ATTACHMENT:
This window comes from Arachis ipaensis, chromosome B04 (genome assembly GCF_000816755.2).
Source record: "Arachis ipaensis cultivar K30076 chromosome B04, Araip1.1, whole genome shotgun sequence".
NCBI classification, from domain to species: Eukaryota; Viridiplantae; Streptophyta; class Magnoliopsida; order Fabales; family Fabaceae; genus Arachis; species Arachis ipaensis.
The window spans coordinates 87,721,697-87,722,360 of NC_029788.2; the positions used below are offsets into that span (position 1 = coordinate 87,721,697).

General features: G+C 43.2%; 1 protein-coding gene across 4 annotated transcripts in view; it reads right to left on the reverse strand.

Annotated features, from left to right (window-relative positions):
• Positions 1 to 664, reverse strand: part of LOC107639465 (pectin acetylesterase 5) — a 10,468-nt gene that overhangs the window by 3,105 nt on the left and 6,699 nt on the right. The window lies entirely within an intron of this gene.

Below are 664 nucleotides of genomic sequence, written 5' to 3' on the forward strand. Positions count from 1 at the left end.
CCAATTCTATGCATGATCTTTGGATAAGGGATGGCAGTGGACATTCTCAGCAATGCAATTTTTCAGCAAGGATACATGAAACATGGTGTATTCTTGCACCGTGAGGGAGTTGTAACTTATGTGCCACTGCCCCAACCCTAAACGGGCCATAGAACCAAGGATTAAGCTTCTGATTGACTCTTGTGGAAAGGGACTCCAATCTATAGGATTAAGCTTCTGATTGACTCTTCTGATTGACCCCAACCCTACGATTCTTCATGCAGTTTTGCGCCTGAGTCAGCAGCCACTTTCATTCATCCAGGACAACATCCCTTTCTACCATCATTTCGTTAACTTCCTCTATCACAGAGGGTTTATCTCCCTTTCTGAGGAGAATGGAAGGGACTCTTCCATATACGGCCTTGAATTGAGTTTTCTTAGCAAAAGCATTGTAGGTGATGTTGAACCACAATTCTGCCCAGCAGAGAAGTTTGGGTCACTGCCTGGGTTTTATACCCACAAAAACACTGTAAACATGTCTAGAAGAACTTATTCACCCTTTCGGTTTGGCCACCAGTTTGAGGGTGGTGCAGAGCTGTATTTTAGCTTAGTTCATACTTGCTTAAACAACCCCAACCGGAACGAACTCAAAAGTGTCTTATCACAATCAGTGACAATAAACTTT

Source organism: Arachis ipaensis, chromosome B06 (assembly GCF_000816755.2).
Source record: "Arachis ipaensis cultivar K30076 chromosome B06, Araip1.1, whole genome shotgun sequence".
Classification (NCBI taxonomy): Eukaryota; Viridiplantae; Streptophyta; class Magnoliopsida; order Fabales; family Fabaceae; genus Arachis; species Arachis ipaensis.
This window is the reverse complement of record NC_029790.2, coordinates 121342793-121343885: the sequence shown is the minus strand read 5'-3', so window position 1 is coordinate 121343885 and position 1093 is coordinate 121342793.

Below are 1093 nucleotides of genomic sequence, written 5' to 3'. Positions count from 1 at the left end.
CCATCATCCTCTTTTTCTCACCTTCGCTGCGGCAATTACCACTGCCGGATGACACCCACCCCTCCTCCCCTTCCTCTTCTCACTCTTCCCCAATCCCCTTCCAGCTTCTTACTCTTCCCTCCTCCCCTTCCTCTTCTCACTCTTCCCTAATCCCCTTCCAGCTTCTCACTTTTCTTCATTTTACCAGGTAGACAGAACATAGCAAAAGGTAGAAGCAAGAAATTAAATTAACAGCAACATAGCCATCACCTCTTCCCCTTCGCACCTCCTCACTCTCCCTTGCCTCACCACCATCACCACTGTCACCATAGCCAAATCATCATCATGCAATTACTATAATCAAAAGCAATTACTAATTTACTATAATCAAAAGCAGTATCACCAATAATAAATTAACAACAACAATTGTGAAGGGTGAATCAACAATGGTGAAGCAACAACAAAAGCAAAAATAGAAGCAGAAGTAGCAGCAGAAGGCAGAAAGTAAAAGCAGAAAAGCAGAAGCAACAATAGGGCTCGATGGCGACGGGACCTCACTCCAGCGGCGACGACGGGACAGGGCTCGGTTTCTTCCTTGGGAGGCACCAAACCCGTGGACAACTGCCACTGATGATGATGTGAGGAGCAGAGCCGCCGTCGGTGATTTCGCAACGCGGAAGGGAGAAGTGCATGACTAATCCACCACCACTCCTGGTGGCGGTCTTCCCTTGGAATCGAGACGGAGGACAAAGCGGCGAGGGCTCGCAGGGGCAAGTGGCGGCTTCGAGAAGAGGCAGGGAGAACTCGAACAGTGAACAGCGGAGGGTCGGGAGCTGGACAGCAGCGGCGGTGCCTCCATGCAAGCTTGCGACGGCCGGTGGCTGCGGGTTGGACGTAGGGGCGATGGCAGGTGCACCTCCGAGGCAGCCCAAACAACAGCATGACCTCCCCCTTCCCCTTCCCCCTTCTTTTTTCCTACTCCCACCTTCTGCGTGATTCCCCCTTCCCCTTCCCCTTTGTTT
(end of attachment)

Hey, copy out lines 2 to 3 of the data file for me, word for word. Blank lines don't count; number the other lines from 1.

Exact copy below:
Source record: "Arachis ipaensis cultivar K30076 chromosome B04, Araip1.1, whole genome shotgun sequence".
NCBI classification, from domain to species: Eukaryota; Viridiplantae; Streptophyta; class Magnoliopsida; order Fabales; family Fabaceae; genus Arachis; species Arachis ipaensis.